Friends of the Earth International has accused biotech firms of using genetically modified crops to feed profits instead of the world’s poor while increasing costs for US farmers, in a report released Tuesday.
The report, Who Benefits From GM Crops?, outlined how agribusiness corporations have seen increased profits on the back of rising grain prices, even as the world’s hungry were hit by the food crisis.
It is particularly critical of Monsanto’s ‘Roundup Ready’ seeds, which are modified to be resistant to Roundup, the world’s biggest selling herbicide, also marketed by Monsanto. The report claimed that the company is incorporating the ‘Roundup Ready’ trait into nearly all its seeds, so that farmers who once bought insect resistant maize, for example, now find that it also has the herbicide resistant trait.
“This trait penetration strategy means higher profits from both seeds and Roundup sales, and ensures farmers’ dependence on GM traits and Roundup,” said the report.
The two most prevalent GM traits are insect resistance and herbicide tolerance, with the latter accounting for 82 percent of global GM crops acreage in 2007.
It added that Monsanto’s total revenue is expected to increase from $8.6bn in 2007 to $14.9bn in 2010 and highlighted that GM seeds cost two to four times as much as conventional seeds, with the US planting 50 percent of the world’s GM crops.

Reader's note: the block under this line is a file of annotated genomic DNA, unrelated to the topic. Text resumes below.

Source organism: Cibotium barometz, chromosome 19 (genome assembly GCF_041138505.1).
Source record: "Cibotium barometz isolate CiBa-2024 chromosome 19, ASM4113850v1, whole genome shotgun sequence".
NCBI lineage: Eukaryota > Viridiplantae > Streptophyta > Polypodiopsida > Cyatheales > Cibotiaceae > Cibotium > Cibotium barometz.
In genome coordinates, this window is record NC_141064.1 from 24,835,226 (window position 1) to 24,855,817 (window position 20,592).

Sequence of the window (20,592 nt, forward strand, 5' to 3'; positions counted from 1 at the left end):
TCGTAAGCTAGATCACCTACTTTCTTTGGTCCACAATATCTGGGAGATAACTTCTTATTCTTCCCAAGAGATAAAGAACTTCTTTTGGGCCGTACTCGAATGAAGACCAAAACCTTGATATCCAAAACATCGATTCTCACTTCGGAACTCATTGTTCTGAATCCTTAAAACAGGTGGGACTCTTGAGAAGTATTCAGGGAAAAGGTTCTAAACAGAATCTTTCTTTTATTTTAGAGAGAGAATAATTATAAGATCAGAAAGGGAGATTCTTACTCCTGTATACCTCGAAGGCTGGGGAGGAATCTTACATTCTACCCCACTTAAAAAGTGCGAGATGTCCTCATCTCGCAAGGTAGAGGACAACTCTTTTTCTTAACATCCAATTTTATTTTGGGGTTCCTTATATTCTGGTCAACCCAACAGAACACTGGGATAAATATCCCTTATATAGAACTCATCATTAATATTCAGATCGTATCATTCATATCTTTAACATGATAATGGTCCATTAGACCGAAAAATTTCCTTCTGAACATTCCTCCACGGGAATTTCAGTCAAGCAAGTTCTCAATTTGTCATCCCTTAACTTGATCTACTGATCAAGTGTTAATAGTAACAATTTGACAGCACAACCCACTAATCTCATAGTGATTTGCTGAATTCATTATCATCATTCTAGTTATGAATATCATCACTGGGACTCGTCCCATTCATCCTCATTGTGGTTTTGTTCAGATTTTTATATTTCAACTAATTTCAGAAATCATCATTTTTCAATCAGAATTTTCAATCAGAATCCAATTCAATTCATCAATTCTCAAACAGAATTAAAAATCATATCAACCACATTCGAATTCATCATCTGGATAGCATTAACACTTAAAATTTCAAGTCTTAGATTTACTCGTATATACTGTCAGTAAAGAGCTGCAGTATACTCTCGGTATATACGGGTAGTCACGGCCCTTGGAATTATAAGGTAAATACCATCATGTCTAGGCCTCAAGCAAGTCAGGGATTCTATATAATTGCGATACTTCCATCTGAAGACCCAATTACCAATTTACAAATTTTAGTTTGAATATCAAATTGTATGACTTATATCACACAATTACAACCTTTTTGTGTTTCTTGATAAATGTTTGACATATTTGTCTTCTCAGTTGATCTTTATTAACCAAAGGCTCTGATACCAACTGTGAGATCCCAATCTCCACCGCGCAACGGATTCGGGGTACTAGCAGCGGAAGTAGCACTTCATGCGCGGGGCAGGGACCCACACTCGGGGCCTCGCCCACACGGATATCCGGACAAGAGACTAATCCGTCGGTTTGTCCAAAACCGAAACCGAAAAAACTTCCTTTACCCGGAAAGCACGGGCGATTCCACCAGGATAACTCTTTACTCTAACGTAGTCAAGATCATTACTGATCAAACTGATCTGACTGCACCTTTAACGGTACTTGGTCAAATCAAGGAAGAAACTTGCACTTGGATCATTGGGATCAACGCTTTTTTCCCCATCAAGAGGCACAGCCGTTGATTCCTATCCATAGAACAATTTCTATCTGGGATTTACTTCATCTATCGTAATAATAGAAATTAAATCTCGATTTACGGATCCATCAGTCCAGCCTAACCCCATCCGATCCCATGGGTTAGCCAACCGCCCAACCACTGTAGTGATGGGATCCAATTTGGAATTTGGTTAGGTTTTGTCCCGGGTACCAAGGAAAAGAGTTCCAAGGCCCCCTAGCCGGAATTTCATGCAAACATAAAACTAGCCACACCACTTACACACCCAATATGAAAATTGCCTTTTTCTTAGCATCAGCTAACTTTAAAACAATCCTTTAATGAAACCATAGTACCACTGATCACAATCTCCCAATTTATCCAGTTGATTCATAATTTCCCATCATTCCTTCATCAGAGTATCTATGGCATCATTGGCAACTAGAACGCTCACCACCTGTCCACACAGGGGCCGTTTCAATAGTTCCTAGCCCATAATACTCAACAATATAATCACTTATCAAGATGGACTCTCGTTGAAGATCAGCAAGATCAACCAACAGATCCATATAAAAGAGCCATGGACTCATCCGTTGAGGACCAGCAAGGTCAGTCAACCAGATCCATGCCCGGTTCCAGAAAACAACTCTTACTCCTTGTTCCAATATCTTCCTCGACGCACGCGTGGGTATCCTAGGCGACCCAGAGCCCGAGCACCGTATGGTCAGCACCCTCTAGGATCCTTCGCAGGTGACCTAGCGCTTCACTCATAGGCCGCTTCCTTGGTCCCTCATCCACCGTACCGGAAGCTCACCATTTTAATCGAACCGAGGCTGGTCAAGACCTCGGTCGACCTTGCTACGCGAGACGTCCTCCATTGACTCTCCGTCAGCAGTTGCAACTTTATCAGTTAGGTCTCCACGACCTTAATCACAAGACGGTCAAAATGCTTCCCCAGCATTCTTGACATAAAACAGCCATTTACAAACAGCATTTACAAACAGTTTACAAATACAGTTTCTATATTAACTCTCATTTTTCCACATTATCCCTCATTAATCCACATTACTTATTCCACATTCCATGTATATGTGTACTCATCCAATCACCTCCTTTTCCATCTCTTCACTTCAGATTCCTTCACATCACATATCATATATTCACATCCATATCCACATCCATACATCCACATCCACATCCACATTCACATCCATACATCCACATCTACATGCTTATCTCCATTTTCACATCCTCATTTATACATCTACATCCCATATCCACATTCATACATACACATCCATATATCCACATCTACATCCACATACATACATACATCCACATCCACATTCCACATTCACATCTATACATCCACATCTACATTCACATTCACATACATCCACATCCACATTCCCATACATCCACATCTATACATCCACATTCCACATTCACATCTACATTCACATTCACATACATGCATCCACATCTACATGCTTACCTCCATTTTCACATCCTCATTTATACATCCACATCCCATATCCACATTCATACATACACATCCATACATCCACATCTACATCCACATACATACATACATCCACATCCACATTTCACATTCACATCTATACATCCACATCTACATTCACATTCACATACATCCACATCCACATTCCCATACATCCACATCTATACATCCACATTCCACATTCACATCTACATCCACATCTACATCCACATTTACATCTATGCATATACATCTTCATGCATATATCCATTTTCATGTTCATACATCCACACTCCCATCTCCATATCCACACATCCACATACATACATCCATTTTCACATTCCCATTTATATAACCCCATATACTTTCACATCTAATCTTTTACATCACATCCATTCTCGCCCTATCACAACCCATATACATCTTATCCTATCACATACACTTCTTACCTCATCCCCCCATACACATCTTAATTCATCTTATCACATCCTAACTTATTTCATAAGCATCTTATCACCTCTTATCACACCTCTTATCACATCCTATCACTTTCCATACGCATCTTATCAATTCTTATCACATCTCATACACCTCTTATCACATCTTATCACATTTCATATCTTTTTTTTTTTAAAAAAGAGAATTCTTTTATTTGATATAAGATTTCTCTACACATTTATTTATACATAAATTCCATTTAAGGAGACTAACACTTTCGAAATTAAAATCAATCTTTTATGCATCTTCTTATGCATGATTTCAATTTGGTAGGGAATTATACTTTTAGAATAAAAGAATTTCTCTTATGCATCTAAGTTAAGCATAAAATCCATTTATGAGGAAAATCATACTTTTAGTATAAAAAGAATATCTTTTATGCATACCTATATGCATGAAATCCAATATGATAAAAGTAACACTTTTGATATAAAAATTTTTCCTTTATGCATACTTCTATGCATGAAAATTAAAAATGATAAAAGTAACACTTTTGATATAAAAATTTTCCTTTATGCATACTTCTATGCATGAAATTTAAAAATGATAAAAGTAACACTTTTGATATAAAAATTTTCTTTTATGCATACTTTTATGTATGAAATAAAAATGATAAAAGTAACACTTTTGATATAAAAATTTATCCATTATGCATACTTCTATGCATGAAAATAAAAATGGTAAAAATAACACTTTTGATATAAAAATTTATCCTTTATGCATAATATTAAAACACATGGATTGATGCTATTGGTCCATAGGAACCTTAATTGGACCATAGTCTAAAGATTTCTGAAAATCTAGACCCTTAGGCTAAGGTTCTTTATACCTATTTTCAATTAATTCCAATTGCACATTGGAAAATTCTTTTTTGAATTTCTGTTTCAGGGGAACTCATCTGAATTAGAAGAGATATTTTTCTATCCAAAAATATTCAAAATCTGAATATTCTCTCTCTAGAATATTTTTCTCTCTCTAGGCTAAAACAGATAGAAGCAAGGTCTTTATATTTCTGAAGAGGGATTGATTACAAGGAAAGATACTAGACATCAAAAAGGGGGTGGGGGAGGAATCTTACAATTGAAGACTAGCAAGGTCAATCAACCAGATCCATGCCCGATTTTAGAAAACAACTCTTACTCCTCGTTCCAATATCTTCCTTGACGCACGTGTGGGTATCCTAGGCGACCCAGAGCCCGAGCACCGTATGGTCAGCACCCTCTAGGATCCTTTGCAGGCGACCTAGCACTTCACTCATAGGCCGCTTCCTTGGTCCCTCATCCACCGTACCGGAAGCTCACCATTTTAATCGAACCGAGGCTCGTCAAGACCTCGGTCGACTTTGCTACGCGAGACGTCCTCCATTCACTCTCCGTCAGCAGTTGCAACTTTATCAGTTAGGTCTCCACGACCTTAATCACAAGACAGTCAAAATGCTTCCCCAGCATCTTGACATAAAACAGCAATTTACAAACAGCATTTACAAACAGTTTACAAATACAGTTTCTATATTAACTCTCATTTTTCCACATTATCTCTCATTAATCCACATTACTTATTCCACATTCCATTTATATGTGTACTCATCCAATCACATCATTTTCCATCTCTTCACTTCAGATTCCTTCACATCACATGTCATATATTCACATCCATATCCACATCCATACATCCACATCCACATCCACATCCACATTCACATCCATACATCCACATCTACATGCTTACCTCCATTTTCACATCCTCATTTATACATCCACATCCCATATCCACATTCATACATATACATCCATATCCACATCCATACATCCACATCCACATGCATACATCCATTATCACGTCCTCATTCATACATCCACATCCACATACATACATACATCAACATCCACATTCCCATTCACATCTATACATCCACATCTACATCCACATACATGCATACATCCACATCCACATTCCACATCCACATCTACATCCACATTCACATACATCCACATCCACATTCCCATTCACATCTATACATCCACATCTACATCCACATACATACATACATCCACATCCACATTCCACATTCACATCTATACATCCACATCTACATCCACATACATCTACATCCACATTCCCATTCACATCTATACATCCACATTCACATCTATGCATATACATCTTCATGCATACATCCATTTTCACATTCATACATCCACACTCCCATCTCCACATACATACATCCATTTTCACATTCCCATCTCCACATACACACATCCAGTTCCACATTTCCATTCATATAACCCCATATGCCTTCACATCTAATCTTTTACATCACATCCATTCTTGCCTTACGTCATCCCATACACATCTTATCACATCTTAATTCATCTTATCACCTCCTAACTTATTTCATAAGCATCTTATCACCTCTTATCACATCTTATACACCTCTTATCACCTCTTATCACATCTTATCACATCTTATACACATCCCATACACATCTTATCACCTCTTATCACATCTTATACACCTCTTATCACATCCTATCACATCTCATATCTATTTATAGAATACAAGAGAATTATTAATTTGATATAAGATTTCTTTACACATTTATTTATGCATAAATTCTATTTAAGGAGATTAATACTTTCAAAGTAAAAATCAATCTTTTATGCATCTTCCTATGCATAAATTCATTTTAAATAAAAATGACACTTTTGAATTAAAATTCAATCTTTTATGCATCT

The report was co-authored by Bill Freese, science policy analyst at the Center for Food Safety.
He said: “Thanks largely to Monsanto, U.S. farmers are facing dramatic increases in the price of GM seeds and the chemicals used with them.”
In addition, GM crops have long been promoted as a possible solution to world hunger, but Friends of the Earth said the kinds of GM traits promised, such as increased yield or enhanced nutrition, still do not exist.
It added: “Disease-resistant GM crops are practically nonexistent, and are grown on a tiny scale.”
Small-scale missing out
Moreover, the report claimed that higher seed and chemical prices take GM crops even further from the reach of less wealthy farmers, both in the US, where the use of GM favors large-scale farming, and in the developing world, where small-scale farming is the norm.
Friends of the Earth International chair Nnimmo Bassey said: “GM crops are all about feeding biotech giants, not the world’s poor. GM seeds and the pesticides used with them are much too expensive for Africa’s small farmers. Those who promote this technology in developing countries are completely out of touch with reality.”
Attitudes to GM crops vary across the world, with people in the US, Canada and Japan generally positive about their use, while Europeans tend to hold a more negative view, according to a report from the Royal Society of Chemistry and Institute of Chemical Engineers published last month.